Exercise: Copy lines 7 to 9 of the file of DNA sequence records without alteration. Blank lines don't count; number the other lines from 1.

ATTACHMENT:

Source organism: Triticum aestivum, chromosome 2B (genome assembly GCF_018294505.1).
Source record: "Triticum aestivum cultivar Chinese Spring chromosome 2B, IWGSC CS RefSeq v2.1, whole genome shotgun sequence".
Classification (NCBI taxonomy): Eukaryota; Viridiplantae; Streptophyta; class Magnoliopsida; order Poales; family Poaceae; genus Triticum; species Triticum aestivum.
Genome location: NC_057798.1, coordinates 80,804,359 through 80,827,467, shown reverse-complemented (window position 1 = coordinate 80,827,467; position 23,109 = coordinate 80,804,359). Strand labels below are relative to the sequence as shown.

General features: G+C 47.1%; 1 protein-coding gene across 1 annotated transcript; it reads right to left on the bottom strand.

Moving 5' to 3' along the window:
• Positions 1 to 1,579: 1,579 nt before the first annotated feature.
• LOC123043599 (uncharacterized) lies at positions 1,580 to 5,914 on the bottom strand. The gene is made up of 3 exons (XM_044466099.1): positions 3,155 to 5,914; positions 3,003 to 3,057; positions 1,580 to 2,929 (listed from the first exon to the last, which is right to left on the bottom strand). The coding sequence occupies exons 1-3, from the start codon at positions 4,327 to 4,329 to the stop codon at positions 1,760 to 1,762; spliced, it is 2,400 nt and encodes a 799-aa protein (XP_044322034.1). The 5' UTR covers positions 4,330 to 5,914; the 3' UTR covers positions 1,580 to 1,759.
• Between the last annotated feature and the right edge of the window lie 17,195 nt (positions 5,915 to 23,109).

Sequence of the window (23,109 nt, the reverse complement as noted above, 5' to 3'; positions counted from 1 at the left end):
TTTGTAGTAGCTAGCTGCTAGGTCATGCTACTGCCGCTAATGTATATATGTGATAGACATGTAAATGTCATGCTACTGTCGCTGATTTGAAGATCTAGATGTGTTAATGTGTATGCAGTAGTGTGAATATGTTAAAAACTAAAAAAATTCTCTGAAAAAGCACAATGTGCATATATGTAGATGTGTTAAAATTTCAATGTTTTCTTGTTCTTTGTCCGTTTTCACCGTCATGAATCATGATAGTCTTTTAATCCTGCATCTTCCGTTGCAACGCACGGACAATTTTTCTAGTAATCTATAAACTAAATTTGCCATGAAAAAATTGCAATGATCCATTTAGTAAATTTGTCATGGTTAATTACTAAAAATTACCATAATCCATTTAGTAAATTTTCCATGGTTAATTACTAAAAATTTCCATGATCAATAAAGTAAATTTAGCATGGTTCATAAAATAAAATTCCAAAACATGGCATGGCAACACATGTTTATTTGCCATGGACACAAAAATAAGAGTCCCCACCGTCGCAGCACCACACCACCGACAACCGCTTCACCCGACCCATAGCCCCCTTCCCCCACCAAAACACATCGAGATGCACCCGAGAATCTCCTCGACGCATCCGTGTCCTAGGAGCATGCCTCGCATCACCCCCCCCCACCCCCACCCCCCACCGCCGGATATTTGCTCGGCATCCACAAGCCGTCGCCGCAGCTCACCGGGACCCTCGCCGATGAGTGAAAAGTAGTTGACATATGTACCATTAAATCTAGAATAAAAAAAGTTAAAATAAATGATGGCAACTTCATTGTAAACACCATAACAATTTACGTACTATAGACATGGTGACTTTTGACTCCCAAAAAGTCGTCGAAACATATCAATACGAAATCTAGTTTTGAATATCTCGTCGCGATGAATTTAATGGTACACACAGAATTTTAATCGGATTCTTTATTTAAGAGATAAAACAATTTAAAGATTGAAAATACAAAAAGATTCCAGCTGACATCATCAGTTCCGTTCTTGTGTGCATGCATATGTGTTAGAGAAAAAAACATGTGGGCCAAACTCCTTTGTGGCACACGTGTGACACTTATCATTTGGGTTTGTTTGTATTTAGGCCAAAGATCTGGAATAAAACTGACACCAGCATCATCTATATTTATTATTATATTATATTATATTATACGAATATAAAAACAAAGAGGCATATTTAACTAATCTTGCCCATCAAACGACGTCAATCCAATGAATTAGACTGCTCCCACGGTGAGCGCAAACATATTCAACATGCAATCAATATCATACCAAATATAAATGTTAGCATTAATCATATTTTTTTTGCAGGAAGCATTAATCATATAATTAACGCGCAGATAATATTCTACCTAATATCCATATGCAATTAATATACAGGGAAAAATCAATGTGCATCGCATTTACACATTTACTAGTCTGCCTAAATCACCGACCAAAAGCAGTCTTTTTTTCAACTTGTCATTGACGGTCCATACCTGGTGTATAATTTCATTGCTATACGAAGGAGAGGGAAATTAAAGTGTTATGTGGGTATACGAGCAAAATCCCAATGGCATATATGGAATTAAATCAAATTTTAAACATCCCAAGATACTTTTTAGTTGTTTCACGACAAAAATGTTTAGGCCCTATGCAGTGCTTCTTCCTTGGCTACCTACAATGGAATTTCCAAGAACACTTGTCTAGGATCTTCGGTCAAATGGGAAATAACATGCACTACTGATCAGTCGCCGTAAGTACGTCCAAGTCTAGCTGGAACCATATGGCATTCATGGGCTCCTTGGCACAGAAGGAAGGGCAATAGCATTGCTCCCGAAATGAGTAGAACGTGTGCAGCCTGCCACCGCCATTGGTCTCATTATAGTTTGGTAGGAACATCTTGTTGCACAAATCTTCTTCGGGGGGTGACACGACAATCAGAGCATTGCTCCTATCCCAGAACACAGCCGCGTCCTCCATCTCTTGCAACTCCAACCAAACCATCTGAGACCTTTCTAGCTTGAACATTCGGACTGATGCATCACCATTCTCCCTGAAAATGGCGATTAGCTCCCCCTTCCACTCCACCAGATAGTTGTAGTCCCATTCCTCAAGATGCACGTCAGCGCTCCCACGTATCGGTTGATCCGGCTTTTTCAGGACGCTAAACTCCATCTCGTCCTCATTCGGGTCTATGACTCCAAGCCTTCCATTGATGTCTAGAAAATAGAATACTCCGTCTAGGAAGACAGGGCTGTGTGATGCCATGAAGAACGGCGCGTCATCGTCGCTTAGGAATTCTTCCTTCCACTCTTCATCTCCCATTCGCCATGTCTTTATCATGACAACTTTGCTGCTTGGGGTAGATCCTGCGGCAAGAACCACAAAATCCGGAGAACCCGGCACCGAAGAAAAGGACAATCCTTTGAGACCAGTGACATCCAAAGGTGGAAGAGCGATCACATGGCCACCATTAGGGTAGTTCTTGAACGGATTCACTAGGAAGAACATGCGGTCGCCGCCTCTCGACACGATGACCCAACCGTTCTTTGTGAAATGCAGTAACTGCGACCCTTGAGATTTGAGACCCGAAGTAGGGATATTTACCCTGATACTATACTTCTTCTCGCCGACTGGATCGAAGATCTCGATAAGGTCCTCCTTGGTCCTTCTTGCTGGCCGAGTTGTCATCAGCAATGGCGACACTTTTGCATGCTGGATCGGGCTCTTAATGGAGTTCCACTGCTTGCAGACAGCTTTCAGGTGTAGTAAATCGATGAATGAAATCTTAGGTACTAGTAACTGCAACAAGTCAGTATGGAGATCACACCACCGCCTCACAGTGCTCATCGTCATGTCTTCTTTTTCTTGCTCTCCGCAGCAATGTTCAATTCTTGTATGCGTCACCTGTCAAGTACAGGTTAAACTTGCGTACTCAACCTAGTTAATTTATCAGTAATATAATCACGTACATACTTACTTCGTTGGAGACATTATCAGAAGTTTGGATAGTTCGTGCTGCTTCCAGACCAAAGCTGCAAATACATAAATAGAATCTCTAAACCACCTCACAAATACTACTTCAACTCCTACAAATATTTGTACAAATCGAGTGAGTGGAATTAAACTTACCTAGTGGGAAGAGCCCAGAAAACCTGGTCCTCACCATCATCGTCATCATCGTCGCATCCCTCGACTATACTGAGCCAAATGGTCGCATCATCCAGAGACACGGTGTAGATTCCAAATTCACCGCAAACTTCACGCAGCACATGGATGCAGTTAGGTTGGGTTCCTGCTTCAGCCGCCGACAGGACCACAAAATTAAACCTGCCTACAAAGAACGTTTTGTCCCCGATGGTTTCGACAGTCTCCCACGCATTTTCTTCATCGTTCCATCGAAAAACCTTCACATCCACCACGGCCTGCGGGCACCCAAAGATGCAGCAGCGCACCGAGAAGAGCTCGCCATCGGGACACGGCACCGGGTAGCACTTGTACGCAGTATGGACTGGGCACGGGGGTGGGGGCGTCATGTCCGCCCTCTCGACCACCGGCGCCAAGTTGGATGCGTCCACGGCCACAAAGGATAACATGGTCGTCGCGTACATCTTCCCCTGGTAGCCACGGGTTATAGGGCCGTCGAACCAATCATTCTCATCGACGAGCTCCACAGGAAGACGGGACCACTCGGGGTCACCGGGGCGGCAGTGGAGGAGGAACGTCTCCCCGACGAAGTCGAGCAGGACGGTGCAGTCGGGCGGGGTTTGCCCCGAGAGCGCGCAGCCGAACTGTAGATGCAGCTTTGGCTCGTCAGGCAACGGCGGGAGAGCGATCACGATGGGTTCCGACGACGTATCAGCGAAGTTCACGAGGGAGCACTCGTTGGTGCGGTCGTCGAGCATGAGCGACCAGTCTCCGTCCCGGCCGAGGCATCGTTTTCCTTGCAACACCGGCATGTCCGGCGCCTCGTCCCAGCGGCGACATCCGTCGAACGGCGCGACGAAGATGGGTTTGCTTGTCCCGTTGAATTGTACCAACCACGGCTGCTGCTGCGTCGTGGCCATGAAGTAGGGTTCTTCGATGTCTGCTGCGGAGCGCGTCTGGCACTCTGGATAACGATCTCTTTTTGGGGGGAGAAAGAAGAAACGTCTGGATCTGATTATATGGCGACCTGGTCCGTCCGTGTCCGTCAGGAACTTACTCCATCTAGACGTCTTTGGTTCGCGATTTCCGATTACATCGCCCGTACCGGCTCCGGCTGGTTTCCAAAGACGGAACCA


• Positions 1 to 1,579: 1,579 nt before the first annotated feature.
• LOC123043599 (uncharacterized) lies at positions 1,580 to 5,914 on the bottom strand. The gene is made up of 3 exons (XM_044466099.1): positions 3,155 to 5,914; positions 3,003 to 3,057; positions 1,580 to 2,929 (listed from the first exon to the last, which is right to left on the bottom strand). The coding sequence occupies exons 1-3, from the start codon at positions 4,327 to 4,329 to the stop codon at positions 1,760 to 1,762; spliced, it is 2,400 nt and encodes a 799-aa protein (XP_044322034.1). The 5' UTR covers positions 4,330 to 5,914; the 3' UTR covers positions 1,580 to 1,759.
• Between the last annotated feature and the right edge of the window lie 17,195 nt (positions 5,915 to 23,109).